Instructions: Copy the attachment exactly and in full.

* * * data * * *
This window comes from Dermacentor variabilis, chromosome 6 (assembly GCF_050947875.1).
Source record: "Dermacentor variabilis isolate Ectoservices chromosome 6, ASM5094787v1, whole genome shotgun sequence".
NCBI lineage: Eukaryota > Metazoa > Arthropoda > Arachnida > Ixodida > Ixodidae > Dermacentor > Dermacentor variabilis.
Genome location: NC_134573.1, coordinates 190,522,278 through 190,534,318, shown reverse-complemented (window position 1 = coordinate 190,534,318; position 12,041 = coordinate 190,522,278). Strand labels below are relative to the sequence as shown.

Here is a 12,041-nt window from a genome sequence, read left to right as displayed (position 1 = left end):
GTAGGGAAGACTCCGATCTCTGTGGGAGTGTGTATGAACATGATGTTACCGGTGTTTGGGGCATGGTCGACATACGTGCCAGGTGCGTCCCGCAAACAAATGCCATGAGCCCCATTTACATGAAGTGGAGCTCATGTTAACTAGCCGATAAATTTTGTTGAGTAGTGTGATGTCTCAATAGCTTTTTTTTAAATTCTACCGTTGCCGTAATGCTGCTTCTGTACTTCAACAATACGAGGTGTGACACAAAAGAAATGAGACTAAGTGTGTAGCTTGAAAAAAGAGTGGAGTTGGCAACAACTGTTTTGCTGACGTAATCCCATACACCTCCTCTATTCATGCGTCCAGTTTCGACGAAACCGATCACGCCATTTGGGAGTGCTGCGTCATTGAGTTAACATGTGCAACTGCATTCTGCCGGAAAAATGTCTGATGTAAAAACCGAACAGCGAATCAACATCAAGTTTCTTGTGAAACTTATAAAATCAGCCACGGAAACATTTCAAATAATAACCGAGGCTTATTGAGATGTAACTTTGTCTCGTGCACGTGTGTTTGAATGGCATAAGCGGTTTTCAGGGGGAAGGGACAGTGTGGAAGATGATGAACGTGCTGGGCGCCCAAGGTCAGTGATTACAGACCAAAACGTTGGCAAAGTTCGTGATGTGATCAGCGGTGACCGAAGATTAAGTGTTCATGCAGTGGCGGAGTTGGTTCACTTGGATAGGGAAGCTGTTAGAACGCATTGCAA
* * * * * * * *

This window comes from Dermacentor variabilis, chromosome 6 (assembly GCF_050947875.1).
Source record: "Dermacentor variabilis isolate Ectoservices chromosome 6, ASM5094787v1, whole genome shotgun sequence".
NCBI lineage: Eukaryota > Metazoa > Arthropoda > Arachnida > Ixodida > Ixodidae > Dermacentor > Dermacentor variabilis.
Genome location: NC_134573.1, coordinates 190,522,278 through 190,534,318, shown reverse-complemented (window position 1 = coordinate 190,534,318; position 12,041 = coordinate 190,522,278). Strand labels below are relative to the sequence as shown.

Here is a 12,041-nt window from a genome sequence, read left to right as displayed (position 1 = left end):
GTAGGGAAGACTCCGATCTCTGTGGGAGTGTGTATGAACATGATGTTACCGGTGTTTGGGGCATGGTCGACATACGTGCCAGGTGCGTCCCGCAAACAAATGCCATGAGCCCCATTTACATGAAGTGGAGCTCATGTTAACTAGCCGATAAATTTTGTTGAGTAGTGTGATGTCTCAATAGCTTTTTTTTAAATTCTACCGTTGCCGTAATGCTGCTTCTGTACTTCAACAATACGAGGTGTGACACAAAAGAAATGAGACTAAGTGTGTAGCTTGAAAAAAGAGTGGAGTTGGCAACAACTGTTTTGCTGACGTAATCCCATACACCTCCTCTATTCATGCGTCCAGTTTCGACGAAACCGATCACGCCATTTGGGAGTGCTGCGTCATTGAGTTAACATGTGCAACTGCATTCTGCCGGAAAAATGTCTGATGTAAAAACCGAACAGCGAATCAACATCAAGTTTCTTGTGAAACTTATAAAATCAGCCACGGAAACATTTCAAATAATAACCGAGGCTTATTGAGATGTAACTTTGTCTCGTGCACGTGTGTTTGAATGGCATAAGCGGTTTTCAGGGGGAAGGGACAGTGTGGAAGATGATGAACGTGCTGGGCGCCCAAGGTCAGTGATTACAGACCAAAACGTTGGCAAAGTTCGTGATGTGATCAGCGGTGACCGAAGATTAAGTGTTCATGCAGTGGCGGAGTTGGTTCACTTGGATAGGGAAGCTGTTAGAACGCATTGCAA